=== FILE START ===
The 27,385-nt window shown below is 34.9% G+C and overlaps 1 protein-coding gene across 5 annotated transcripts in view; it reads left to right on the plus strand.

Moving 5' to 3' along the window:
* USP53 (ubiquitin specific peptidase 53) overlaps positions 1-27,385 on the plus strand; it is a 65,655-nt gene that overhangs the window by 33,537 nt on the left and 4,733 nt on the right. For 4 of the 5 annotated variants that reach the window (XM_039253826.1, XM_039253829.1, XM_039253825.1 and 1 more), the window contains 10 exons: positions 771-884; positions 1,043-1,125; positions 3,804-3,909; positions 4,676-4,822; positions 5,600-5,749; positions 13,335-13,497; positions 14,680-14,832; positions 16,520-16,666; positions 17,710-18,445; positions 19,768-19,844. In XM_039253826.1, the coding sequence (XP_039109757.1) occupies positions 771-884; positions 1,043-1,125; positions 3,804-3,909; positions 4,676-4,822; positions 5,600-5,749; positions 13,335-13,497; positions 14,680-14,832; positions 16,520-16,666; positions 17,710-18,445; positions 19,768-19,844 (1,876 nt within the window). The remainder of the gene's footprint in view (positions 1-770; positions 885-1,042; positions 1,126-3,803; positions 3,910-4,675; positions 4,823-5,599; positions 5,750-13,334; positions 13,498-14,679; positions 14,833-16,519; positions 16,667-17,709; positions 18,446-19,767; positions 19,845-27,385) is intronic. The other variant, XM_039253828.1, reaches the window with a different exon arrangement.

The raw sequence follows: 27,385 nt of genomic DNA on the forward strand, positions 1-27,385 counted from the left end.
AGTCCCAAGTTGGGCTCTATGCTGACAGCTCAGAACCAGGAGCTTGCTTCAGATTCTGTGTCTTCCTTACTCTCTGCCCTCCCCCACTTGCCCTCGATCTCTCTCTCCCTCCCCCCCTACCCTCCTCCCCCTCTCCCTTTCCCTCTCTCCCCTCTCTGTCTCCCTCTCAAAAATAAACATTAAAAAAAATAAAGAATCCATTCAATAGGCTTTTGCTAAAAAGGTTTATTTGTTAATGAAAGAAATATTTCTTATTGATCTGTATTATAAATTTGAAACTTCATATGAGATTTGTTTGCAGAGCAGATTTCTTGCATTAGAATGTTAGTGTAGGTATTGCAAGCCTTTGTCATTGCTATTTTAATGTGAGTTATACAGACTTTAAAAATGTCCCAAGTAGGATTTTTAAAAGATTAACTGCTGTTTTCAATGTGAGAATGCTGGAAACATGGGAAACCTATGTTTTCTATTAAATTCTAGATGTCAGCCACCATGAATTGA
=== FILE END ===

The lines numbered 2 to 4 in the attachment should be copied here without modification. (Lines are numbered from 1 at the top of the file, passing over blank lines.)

Moving 5' to 3' along the window:
* USP53 (ubiquitin specific peptidase 53) overlaps positions 1-27,385 on the plus strand; it is a 65,655-nt gene that overhangs the window by 33,537 nt on the left and 4,733 nt on the right. For 4 of the 5 annotated variants that reach the window (XM_039253826.1, XM_039253829.1, XM_039253825.1 and 1 more), the window contains 10 exons: positions 771-884; positions 1,043-1,125; positions 3,804-3,909; positions 4,676-4,822; positions 5,600-5,749; positions 13,335-13,497; positions 14,680-14,832; positions 16,520-16,666; positions 17,710-18,445; positions 19,768-19,844. In XM_039253826.1, the coding sequence (XP_039109757.1) occupies positions 771-884; positions 1,043-1,125; positions 3,804-3,909; positions 4,676-4,822; positions 5,600-5,749; positions 13,335-13,497; positions 14,680-14,832; positions 16,520-16,666; positions 17,710-18,445; positions 19,768-19,844 (1,876 nt within the window). The remainder of the gene's footprint in view (positions 1-770; positions 885-1,042; positions 1,126-3,803; positions 3,910-4,675; positions 4,823-5,599; positions 5,750-13,334; positions 13,498-14,679; positions 14,833-16,519; positions 16,667-17,709; positions 18,446-19,767; positions 19,845-27,385) is intronic. The other variant, XM_039253828.1, reaches the window with a different exon arrangement.

The raw sequence follows: 27,385 nt of genomic DNA on the forward strand, positions 1-27,385 counted from the left end.